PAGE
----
|[Note Guidelines] Photographer's Note|
|Kingdom: Fungi |
Species: Cyttaria darwinii
Cyttaria darwinii (Darwin's fungus)and in Spanish Pan de indio.
Darwin's fungus is a parasitic, golf ball-like fungus that was named in honour of Charles Darwin, who collected it in Tierra del Fuego during his voyage on HMS Beagle in 1832.
Darwin’s fungus belongs to a genus of highly evolved parasitic fungi that grow exclusively on species of Nothofagus (southern beech). Thus, all Cyttaria species naturally occur in the southern hemisphere. Darwin’s fungus occurs only in South America, and is not known from Nothofagus in New Zealand or Australia. It was collected by Charles Darwin in Tierra del Fuego during the voyage of HMS Beagle in 1832, and was named in his honour when the species was scientifically described by Rev. Miles J. Berkeley in 1842.
Fruitbodies (actually stromata encompassing numerous fertile areas) develop from spring to early summer on galls, usually conspicuous swellings of the host trunk and branches which may reach at least 30 cm across. Fruitbodies can be produced in large quantities, falling to the ground at maturity, usually after discharge of the spores. The galls that the species induces are perennial, but the fungus does not cause wood decay and, though sometimes killing heavily infected branches, appears to have no serious effects on the long-term health of the host tree. Whether this is a true parasite has not been established, and a possible mutualism (whereby there is also some benefit to the tree from the presence of the fungus) has been suggested.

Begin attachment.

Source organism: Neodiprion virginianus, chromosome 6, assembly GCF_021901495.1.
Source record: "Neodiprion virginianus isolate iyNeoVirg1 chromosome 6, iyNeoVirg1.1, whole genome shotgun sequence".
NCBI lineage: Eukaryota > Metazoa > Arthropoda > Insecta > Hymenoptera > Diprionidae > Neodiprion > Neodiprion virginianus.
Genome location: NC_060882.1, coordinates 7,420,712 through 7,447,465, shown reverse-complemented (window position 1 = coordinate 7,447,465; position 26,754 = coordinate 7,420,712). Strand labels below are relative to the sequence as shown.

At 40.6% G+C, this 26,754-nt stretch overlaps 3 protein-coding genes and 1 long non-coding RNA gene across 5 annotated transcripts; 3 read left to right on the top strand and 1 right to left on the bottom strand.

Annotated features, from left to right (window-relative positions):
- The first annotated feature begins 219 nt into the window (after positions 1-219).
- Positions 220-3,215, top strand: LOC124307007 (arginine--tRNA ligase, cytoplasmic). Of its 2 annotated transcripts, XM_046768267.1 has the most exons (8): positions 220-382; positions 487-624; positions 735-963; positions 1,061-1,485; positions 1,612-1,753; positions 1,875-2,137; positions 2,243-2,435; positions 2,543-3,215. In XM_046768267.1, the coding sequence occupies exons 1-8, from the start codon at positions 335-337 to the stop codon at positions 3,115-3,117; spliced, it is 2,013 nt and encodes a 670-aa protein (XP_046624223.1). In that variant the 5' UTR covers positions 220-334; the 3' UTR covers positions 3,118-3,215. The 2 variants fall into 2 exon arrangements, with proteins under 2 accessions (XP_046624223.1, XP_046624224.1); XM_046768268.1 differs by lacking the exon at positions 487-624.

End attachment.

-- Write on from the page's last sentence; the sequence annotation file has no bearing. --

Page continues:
The fruitbodies are a food source to other animals, and are frequently colonised by the larvae of fungus gnats (Mycetophilidae).
Cyttaria darwinii is known only from South America, including Argentina (it was originally found in Tierra del Fuego) and Chile. It grows on species of Nothofagus (southern beech), especially N. antarctica and N. pumilio, and occasionally on N. betuloides and N. dombeyi, to an altitude of 1700 m. Its distribution is restricted to that of its host trees, as it can only survive on Nothofagus species. Cyttaria species are not known to have become established with the host trees when these are grown elsewhere.
yiannis, ferranjlloret has marked this note useful
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Very good POV of this fungi, I saw him at the Tierra del Fuego
TFS, Regards, Ferran
Interesting fungi. Good photo with excellent detail and clarity. regards yiannis
very interesting post with good details and lovely colours
thanks greeting lou
Nice marging. Lively picture. Comprehensive description.
amazing fungi, have a nice week, Ori